The journal Scholar & Feminist Online has recently published a special issue on the theme Queer/Religion, guest edited by Elizabeth Castelli. I contributed an article entitled, “Queer Studies and Religion in Contemporary Africa: Decolonizing, Post-secular Moves“. Here I explore the intersections of queer studies and religion in African contexts, and I argue that queer studies has to take religion seriously, not only as a source of homo- or queer-phobia, but also as a source of queer agency, subjectivity and politics. As part of its ongoing process of decolonization, this will allow queer studies – which is still firmly rooted in a Western and largely secular paradigm, to make a post-secular move and engage with religion, spirituality and faith in all its complexities.
A new article of mine has recently been published in Journal of Religion in Africa 46:2-3 (2016), 129-157. It is entitled, “Pentecostalism, Political Masculinity and Citizenship: The Born-Again Male Subject as Key to Zambia’s National Redemption”, and it is the final publication of a project I have been working on since 2008, focusing on Pentecostal masculinity politics in Zambia.
Africa has become a key site of masculinity politics, that is, of mobilisations and struggles where masculine gender is made a principal theme and subjected to change. Pentecostalism is widely considered to present a particular form of masculinity politics in contemporary African societies. Scholarship on African Pentecostal masculinities has mainly centred around the thesis of the domestication of men, focusing on changes in domestic spheres and in marital and intimate relations. Through an analysis of a sermon series preached by a prominent Zambian Pentecostal pastor, this article demonstrates that Pentecostal discourse on adult, middle- to upper-class masculinity is also highly concerned with men’s roles in sociopolitical spheres. It argues that in this case study the construction of a born-again masculinity is part of the broader Pentecostal political project of national redemption, which in Zambia has particular significance in light of the country constitutionally being a Christian nation. Hence the article examines how this construction of Pentecostal masculinity relates to broader notions of religious, political and gendered citizenship.
This book review was originally published in Journal of Religion in Africa 46:2-3 (2016), 339-341.
Lindhardt, Martin (ed.), Pentecostalism in Africa: Presence and Impact of Pneumatic Christianity in Postcolonial Societies (Global Pentecostal and Charismatic Studies, volume 15), Leiden: Brill, 2015, x + 387pp, ISBN 978-9-0042-8186-8, €65/$84
The study of Pentecostal and Charismatic forms of Christianity in Africa is a thriving field of scholarship that has been very productive, especially over the past fifteen or so years. The emergence of this field followed the spectacular growth of Pentecostal/Charismatic churches in sub-Saharan Africa since the 1970s and their innovative ways of presenting religion in public and political spheres. Martin Lindhardt’s edited volume aims to offer ‘an elaborate treatment of the social, cultural and political impact of PC/C in sub-Saharan Africa’ (1). He therefore brings together Africanist scholars, mainly from the Euro-American academy, from a variety of disciplinary backgrounds including theology and church history, religious studies, anthropology, sociology, political science, and development studies. This reflects the interdisciplinary nature of contemporary scholarship on African Pentecostalism. Indeed, the contributions to this volume reflect, to different extents, the fruits of an emerging interdisciplinary approach, though more could possibly have been done—in this volume and in the field of African Pentecostal studies generally—to bring different disciplines into conversation in order for them to mutually enrich each other.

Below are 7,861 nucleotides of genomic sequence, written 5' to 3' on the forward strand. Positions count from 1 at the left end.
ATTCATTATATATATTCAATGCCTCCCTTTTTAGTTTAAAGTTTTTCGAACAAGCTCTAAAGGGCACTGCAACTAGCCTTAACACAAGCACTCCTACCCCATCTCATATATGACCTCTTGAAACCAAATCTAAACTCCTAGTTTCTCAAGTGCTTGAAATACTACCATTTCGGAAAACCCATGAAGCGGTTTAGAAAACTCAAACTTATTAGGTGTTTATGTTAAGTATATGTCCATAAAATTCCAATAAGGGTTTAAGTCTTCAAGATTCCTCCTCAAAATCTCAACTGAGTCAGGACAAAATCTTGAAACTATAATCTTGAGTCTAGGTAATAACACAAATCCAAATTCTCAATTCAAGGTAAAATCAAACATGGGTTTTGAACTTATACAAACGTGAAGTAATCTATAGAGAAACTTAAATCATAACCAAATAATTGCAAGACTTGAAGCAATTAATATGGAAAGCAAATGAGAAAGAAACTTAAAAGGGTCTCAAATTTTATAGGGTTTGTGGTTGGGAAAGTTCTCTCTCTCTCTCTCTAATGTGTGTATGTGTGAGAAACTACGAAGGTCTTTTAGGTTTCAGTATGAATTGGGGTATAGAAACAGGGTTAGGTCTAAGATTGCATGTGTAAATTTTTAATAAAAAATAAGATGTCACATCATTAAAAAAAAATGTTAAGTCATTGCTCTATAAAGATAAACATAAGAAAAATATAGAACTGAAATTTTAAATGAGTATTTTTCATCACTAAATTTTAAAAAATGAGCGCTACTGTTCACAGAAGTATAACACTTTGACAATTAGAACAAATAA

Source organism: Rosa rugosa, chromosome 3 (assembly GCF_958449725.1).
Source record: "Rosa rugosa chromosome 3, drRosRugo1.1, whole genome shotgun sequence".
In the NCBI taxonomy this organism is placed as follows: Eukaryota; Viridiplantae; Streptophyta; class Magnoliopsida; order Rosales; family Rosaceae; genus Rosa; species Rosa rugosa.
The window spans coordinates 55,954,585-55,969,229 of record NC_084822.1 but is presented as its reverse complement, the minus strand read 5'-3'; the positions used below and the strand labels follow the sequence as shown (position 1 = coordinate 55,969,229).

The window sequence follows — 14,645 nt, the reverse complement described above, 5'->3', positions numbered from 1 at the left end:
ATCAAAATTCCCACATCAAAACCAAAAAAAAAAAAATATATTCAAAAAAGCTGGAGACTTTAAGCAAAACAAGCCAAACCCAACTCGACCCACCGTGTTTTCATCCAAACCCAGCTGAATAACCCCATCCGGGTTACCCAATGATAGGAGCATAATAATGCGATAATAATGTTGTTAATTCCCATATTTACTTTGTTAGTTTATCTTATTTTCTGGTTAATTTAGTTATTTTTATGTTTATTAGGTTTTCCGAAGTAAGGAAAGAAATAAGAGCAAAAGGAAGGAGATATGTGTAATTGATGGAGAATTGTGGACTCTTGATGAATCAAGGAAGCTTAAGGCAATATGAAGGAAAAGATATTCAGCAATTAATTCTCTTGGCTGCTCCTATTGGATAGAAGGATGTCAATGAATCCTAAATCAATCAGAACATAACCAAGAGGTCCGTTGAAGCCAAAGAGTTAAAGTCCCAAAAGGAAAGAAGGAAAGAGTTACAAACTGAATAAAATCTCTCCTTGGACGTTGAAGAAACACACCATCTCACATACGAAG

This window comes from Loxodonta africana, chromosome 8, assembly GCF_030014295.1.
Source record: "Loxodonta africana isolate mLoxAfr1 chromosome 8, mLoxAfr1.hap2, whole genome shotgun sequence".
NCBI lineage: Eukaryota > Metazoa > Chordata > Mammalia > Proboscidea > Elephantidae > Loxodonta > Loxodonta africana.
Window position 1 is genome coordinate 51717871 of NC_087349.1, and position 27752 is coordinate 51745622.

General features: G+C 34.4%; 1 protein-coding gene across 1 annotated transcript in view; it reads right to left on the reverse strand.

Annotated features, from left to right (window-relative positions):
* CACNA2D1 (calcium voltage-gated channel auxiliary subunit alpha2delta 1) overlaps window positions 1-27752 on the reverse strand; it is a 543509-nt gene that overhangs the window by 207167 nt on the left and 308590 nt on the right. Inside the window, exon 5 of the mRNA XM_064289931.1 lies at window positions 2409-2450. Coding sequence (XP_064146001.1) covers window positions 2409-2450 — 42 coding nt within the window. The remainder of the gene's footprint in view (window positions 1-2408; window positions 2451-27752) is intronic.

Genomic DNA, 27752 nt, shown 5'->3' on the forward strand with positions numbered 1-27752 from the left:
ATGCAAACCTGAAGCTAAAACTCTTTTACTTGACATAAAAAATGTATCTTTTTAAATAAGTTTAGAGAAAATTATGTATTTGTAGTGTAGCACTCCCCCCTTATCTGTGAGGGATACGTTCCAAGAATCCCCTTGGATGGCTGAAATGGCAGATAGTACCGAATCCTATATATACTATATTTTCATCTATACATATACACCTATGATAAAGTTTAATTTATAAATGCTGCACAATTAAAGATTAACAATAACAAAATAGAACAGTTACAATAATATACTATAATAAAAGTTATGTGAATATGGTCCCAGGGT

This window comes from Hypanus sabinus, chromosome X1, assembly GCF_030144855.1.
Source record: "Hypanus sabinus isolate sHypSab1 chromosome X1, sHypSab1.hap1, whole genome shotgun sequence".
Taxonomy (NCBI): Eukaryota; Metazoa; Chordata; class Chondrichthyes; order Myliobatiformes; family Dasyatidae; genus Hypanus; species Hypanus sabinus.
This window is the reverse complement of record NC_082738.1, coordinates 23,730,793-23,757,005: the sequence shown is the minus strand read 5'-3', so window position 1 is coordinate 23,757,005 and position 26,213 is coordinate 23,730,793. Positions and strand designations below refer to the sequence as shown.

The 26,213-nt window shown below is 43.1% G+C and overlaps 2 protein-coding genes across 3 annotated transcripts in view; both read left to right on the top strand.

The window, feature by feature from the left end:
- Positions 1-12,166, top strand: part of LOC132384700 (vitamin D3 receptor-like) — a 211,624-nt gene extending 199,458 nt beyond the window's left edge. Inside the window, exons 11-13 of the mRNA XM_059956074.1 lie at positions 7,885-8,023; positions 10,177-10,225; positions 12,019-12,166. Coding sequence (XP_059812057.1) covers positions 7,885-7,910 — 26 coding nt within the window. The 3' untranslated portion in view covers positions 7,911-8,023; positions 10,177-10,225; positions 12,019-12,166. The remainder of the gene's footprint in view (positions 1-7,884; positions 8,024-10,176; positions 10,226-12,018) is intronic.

Lindhardt’s introduction to the volume is truly interdisciplinary in nature; he does an excellent job in presenting a state-of-the-art picture of contemporary scholarship in the field, identifying the key critical issues and opening up new lines of thinking about them. I can highly recommend this over-fifty-page-long, very well-documented introductory chapter to anyone looking for an up-to-date, systematic, and critical overview of the study of Pentecostalism in Africa. The introduction discusses major issues such as Africanisation and continuity, gender and age, public spheres, politics, popular culture and modern media, development and social change. The volume has thirteen additional chapters. Although not divided into sections, the first part of the book mainly explores historical and theological dimensions relating to African Pentecostalism, while the second part focuses on the role of Pentecostal/Charismatic Christianity in the public life of African societies.
Both chapters 2 and 4, by Allan Anderson and Kwabena Asamoah-Gyadu respectively, give broad accounts of the origins, developments, and characteristics of Pentecostalism in Africa. Both authors emphasise that the early-twentieth century AICs must be acknowledged as a form of indigenous Pentecostalism. Where Anderson mainly focuses on historical developments, Asamoah-Gyadu particularly highlights the theological innovations within African Pentecostalism. In chapter 3 David Garrard gives a detailed historical account of the birth of Pentecostalism in what is now the Democratic Republic of Congo, a country not often featured in African Pentecostal studies.